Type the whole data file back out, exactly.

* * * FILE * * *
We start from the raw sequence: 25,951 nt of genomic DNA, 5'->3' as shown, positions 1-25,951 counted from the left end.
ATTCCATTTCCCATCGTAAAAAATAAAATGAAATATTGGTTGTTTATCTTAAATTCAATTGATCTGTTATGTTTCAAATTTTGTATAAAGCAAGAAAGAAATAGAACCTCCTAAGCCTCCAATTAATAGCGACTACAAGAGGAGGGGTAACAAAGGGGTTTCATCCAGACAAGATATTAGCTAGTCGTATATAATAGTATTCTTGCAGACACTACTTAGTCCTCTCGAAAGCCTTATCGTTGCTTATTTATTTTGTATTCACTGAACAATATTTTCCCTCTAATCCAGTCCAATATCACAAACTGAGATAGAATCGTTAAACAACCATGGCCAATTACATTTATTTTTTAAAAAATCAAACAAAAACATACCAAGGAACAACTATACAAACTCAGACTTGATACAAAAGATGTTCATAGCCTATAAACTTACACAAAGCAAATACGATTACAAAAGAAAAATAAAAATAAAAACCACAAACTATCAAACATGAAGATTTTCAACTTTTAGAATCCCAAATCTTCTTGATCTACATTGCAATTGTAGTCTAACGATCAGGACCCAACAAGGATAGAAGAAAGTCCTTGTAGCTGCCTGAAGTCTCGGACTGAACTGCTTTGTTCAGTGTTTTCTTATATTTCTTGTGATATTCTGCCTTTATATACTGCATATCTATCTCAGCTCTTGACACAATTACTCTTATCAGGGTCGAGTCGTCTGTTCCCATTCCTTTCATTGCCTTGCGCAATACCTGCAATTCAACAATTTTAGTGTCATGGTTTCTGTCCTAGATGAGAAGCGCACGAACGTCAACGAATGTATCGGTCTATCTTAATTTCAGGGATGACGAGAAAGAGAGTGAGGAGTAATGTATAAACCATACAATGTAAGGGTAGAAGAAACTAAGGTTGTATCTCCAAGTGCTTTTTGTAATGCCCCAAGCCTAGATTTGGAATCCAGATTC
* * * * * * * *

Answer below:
We start from the raw sequence: 25,951 nt of genomic DNA, 5'->3' as shown, positions 1-25,951 counted from the left end.
ATTCCATTTCCCATCGTAAAAAATAAAATGAAATATTGGTTGTTTATCTTAAATTCAATTGATCTGTTATGTTTCAAATTTTGTATAAAGCAAGAAAGAAATAGAACCTCCTAAGCCTCCAATTAATAGCGACTACAAGAGGAGGGGTAACAAAGGGGTTTCATCCAGACAAGATATTAGCTAGTCGTATATAATAGTATTCTTGCAGACACTACTTAGTCCTCTCGAAAGCCTTATCGTTGCTTATTTATTTTGTATTCACTGAACAATATTTTCCCTCTAATCCAGTCCAATATCACAAACTGAGATAGAATCGTTAAACAACCATGGCCAATTACATTTATTTTTTAAAAAATCAAACAAAAACATACCAAGGAACAACTATACAAACTCAGACTTGATACAAAAGATGTTCATAGCCTATAAACTTACACAAAGCAAATACGATTACAAAAGAAAAATAAAAATAAAAACCACAAACTATCAAACATGAAGATTTTCAACTTTTAGAATCCCAAATCTTCTTGATCTACATTGCAATTGTAGTCTAACGATCAGGACCCAACAAGGATAGAAGAAAGTCCTTGTAGCTGCCTGAAGTCTCGGACTGAACTGCTTTGTTCAGTGTTTTCTTATATTTCTTGTGATATTCTGCCTTTATATACTGCATATCTATCTCAGCTCTTGACACAATTACTCTTATCAGGGTCGAGTCGTCTGTTCCCATTCCTTTCATTGCCTTGCGCAATACCTGCAATTCAACAATTTTAGTGTCATGGTTTCTGTCCTAGATGAGAAGCGCACGAACGTCAACGAATGTATCGGTCTATCTTAATTTCAGGGATGACGAGAAAGAGAGTGAGGAGTAATGTATAAACCATACAATGTAAGGGTAGAAGAAACTAAGGTTGTATCTCCAAGTGCTTTTTGTAATGCCCCAAGCCTAGATTTGGAATCCAGATTC